Following Andrew Jackson’s election in 1828, New York Senator William L. Marcy uttered the phrase, “To the victor belongs the spoils.” While the meaning behind Marcy’s phrase is straightforward, it can also be applied to Doug Liman’s engrossing American Made, a triptych around South America.
The Reagan Administration’s involvement in the Iran-Contra affair in the mid-1980s was widely publicized by the media. Gary Spinelli’s script takes us back to the 1970s and introduces us to commercial airline pilot Barry Seal played with zeal and vigor by Tom Cruise. At the time, Seal was flying commercial routes for TWA when he is cornered by Monty Schafer (Domhnall Gleeson) to fly clandestine reconnaissance missions over South America for the CIA.
Cruise just lights up the screen. His commitment to the character, the surroundings and the supporting cast around him is amazing. And Liman knows exactly how to tap into Cruise’s energy. Cruise and Gleeson are a hoot to watch together, even when they’re talking about deadly-serious situations, there’s still a twinkle. Neither upstages the other, though they are completely capable of holding their own on the screen.
Though the focus is on Cruise, the supporting cast does not go unnoticed. Sarah Wright is pitch-perfect as his wife, Lucy. At first, she was unassuming. Once she got wise to the situation, she was on fire. We cannot forget about Caleb Landry Jones’ performance. He was absolutely first rate as JB. Jesse Plemons has a smaller role, but it was nice to see him in a bigger film.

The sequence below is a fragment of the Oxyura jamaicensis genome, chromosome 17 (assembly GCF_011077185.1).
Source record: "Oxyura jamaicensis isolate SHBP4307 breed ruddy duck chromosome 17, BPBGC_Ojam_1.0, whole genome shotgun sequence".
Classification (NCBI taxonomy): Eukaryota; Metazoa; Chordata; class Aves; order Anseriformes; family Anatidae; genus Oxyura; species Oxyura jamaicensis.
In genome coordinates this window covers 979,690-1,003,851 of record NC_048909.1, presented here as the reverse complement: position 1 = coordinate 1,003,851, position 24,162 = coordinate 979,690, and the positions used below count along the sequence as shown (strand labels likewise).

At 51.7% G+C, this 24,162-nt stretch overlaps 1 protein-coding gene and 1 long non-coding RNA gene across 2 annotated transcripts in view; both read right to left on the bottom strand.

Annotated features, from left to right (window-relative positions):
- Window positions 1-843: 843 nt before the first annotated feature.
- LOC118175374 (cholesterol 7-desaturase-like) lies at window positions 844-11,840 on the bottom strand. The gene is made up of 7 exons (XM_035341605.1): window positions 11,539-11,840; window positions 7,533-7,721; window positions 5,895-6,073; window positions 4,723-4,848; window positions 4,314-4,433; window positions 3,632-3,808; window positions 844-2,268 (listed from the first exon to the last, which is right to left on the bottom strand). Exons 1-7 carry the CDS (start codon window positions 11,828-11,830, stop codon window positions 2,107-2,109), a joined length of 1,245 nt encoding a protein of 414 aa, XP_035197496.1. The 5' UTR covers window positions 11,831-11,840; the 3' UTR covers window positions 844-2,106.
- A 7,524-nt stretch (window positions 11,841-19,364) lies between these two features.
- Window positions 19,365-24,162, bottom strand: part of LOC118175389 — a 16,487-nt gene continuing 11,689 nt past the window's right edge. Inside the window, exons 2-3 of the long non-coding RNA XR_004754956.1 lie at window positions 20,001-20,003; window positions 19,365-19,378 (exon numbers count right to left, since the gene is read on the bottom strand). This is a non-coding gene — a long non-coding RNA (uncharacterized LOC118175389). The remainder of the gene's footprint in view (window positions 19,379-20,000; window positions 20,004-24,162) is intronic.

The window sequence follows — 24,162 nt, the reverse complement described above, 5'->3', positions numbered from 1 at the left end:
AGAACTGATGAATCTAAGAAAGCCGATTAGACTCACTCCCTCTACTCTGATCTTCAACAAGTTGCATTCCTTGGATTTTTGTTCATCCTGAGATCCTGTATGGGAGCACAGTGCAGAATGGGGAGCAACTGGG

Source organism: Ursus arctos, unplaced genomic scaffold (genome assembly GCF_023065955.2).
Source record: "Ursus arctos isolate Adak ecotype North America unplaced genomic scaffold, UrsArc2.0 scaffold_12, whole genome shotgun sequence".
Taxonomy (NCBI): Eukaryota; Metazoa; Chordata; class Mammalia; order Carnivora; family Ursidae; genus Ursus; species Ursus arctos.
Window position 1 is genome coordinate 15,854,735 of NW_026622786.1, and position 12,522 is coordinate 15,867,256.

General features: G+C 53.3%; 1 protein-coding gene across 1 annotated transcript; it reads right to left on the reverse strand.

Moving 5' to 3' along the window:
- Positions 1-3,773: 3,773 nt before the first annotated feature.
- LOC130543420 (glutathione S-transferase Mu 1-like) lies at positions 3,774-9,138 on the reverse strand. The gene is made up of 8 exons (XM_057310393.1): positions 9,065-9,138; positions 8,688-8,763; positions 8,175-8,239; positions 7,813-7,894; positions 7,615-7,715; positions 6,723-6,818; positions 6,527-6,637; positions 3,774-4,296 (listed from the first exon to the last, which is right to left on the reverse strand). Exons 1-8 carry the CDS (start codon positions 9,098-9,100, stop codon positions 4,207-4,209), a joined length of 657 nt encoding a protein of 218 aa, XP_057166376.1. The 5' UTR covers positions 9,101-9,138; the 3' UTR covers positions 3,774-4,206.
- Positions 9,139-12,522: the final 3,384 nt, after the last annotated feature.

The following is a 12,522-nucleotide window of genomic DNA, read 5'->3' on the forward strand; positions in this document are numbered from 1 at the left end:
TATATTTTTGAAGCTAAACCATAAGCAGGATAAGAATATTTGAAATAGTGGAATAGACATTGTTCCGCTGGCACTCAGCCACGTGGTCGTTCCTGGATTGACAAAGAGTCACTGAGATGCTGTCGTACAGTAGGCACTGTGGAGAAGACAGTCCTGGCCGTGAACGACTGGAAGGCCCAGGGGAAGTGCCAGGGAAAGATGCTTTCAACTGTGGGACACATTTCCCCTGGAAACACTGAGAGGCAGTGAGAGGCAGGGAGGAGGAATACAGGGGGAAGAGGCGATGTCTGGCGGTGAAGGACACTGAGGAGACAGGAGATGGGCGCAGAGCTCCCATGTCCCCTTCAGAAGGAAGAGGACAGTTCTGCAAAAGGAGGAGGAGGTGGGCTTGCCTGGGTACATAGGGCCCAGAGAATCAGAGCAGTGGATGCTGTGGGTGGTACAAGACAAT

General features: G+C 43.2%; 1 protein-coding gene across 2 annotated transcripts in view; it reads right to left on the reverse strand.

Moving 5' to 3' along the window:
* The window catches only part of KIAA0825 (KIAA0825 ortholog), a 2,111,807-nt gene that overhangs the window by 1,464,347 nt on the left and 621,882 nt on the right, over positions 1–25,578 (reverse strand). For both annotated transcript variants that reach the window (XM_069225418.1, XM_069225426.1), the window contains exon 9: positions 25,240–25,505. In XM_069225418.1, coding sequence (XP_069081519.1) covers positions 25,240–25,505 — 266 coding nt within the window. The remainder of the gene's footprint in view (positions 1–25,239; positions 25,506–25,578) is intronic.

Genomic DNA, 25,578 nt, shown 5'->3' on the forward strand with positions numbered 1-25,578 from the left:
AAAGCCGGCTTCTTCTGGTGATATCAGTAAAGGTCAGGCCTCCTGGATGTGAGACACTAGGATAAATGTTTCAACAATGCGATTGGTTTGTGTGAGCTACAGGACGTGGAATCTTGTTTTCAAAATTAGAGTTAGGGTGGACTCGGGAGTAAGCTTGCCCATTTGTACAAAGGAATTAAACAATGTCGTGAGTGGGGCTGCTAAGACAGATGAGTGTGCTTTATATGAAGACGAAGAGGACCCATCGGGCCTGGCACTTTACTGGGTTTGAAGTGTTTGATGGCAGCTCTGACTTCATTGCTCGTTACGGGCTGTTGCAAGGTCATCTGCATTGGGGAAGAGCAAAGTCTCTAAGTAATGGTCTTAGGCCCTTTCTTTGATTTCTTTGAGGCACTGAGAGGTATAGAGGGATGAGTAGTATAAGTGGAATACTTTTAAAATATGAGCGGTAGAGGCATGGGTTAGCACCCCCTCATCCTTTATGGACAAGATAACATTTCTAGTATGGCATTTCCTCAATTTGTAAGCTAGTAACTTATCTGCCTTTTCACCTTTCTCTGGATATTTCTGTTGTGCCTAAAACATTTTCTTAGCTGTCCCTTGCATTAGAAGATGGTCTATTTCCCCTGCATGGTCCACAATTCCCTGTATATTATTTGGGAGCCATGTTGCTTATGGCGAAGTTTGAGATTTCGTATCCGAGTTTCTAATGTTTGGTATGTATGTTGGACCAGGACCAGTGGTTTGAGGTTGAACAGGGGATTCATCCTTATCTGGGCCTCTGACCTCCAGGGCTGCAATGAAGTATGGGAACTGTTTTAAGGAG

The real highlight in this narrative is Spinelli’s script. It recognizes the dangers involved in what Seal was doing. The dangers exposed through the film are amplified by the humor. This was the perfect vehicle for Liman as much as it was for Cruise. Liman’s experience building characters who float in and out of various parts of the story, such as in Swingers or Go while his globetrotting adventures with Bourne made him the perfect match for Cruise’s own globetrotting adventures.
A lot of the humor also comes at the expense of real – world figures that are depicted throughout the film. Hindsight being 20-20, this is to be expected in a recounting of a story which is ‘based on a true lie.’ Or so the film’s tagline reads.
The way Liman and cinematographer Cesar Charlone shot the film was also very unique, interspersing VHS ‘found footage’ with the rest of the film. The stylized feel lent gravitas to the era the film was trying to depict. The editing also depicted the rapid pacing of the story, carrying the underlying dangers.
American Made is the type of film that plays to its strengths and doesn’t mind doing so. It is very much reflective of today’s geopolitical tensions while remaining true to the spirit of the times the film is set in. Spinelli’s script and the performances accurately reflect the 1970s and 1980s. The technical expertise of the cast and crew on both sides of the camera reflect the authentic nature of the film.
Marcy’s “to the victor belongs the spoils” was meant to imply that goods or benefits were taken away from the loser. The problem with history is that it is written by the victors. Liman, Cruise and Spinelli ensure that both sides get a fair shake, even if that’s now how it played out on the world stage.